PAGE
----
Grantham BID supporters ‘disappointed’ by rejection of scheme by smallest of margins

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An attempt to inject millions of pounds into Grantham’s economy has failed by a hair’s breadth following a vote by 
local businesses.

The result of the vote on a Business Improvement District (BID) for Grantham had to be rechecked and revalidated on Wednesday because it was so close.

I know how David Cameron must feel over Brexit. The percentage of the vote against in rateable value was 50.001 per cent.

Amber Kitching, Go Grantham operations manager

In the ballot, held throughout November, 189 businesses and organisations voted in favour of the BID proposal and 164 against. But the rules of the vote say that the aggregate rateable value of the votes must be taken into account.

The aggregate rateable value of those businesses that voted in favour of the BID was £7,639,050 and the value of those that voted against was £7,639,650 – just £600 more.

A total of 826 ballot papers were issued and 353 votes cast – a turnout of 42.86 per cent.

Go Grantham Ltd was behind the project which, if given the green light, would have seen more than £2 million invested in schemes, projects and promotion over the next five years with businesses contributing a small percentage of their rateable value every year.

Operations manager Amber Kitching told the Journal the failure to establish a BID was “very disappointing”. She added: “It was one of the highest turnouts for any BID in the country and I am particularly positive that so many people turned out to back the BID.

“We are really pleased by what we have done, it’s such a shame that it did not go through.”

Talking about the small margin of rateable values, she added: “£600 is not even the rateable value of a very small shop. I know how David Cameron must feel over Brexit. The percentage of the vote against in rateable value was 50.001 per cent.

“We wanted to give it a chance and we did that. It was a very long process and we have learned a lot. We have met some fantastic businesses and people. I do feel the business community we have created has improved and people are talking to each other a lot more.

“I don’t think this is the end of Go Grantham. It has the potential to do other things and we will start looking at other projects. There is so much going on in Grantham.”

Businessman Stuart Pigram, chairman of the BID project, said there could be a revised BID in the future.

He added: “I am obviously very disappointed but extremely positive we had such a great turnout and that a great number of businesses supported the proposals.

“This does not mean the end of Go Grantham. Whether it is through a revised BID or a different project, I think there is much more that Go Grantham can give to local business and we can develop the positive work that has been done over the past two years.

“It would be a shame if the value of all that work is lost but at this stage it’s too early to say how we will go on from here. We will be making decisions over the forthcoming weeks.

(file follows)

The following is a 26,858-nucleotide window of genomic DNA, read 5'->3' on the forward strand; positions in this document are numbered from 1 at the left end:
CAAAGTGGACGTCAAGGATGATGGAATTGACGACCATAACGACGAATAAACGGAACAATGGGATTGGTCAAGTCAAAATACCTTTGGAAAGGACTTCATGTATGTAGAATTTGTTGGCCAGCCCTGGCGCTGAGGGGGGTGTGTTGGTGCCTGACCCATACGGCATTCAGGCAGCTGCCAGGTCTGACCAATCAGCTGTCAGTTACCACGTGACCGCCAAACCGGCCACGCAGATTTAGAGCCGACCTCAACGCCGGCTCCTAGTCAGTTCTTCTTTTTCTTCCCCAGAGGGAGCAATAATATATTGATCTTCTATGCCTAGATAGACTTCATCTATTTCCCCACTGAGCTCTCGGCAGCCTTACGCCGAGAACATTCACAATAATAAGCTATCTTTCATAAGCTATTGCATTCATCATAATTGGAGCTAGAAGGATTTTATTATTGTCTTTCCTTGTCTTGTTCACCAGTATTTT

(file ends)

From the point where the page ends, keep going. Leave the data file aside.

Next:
“The closeness of the vote beggars belief. This is not being perceived as a failure because it demonstrates that the BID was supported by a large number of Grantham businesses.

“We respect the outcome of the ballot and we will move on from here. I would like to thank the team at South Kesteven District Council for their diligence with the vote and the ballot.”

Chairman of Grantham Business Club Darren Joint described the outcome of the vote as a “deep shame” and believes that if a number of larger businesses had got behind the BID it would have been a success. He said: “It’s a deep shame we could not get it over the line. In terms of engagement, the team did a great job so it’s a shame some of the larger businesses did not get behind the BID, as they have the larger rateable value, and that has swung it.”

Mr Joint added: “I hope that something positive comes out of this in the long term, whether it is another BID or something else.”

Leader of SKDC and executive member for growth Councillor Bob Adams said: “I am extremely disappointed it was not successful. I thought it would have been very beneficial for Grantham.”

A spokesman for SKDC, which conducted the ballot on the Go Grantham proposal, said this was not a traditional ballot where only a count of the votes cast is required.

He added: “For a BID ballot to be successful there must be a majority of those voting in favour both in terms of numbers voting and also the rateable value represented by those voting.

“As there were close margins in terms of the rateable value element of the result process, the rateable value against the votes in favour and those against the BID proposal were rechecked and revalidated.”

** Are you disappointed the BID was not successful? Send an email to comment@granthamjournal.co.uk